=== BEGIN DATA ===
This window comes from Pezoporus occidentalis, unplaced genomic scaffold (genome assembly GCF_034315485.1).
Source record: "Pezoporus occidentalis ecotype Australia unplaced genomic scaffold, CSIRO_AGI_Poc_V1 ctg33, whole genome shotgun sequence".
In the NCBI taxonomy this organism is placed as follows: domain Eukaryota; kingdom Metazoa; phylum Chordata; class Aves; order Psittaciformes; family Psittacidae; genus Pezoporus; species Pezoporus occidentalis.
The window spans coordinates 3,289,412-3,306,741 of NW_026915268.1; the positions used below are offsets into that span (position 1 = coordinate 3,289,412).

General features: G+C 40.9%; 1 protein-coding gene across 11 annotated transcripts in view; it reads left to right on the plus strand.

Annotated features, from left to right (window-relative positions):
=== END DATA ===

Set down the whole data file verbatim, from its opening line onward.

This window comes from Pezoporus occidentalis, unplaced genomic scaffold (genome assembly GCF_034315485.1).
Source record: "Pezoporus occidentalis ecotype Australia unplaced genomic scaffold, CSIRO_AGI_Poc_V1 ctg33, whole genome shotgun sequence".
In the NCBI taxonomy this organism is placed as follows: domain Eukaryota; kingdom Metazoa; phylum Chordata; class Aves; order Psittaciformes; family Psittacidae; genus Pezoporus; species Pezoporus occidentalis.
The window spans coordinates 3,289,412-3,306,741 of NW_026915268.1; the positions used below are offsets into that span (position 1 = coordinate 3,289,412).

General features: G+C 40.9%; 1 protein-coding gene across 11 annotated transcripts in view; it reads left to right on the plus strand.

Annotated features, from left to right (window-relative positions):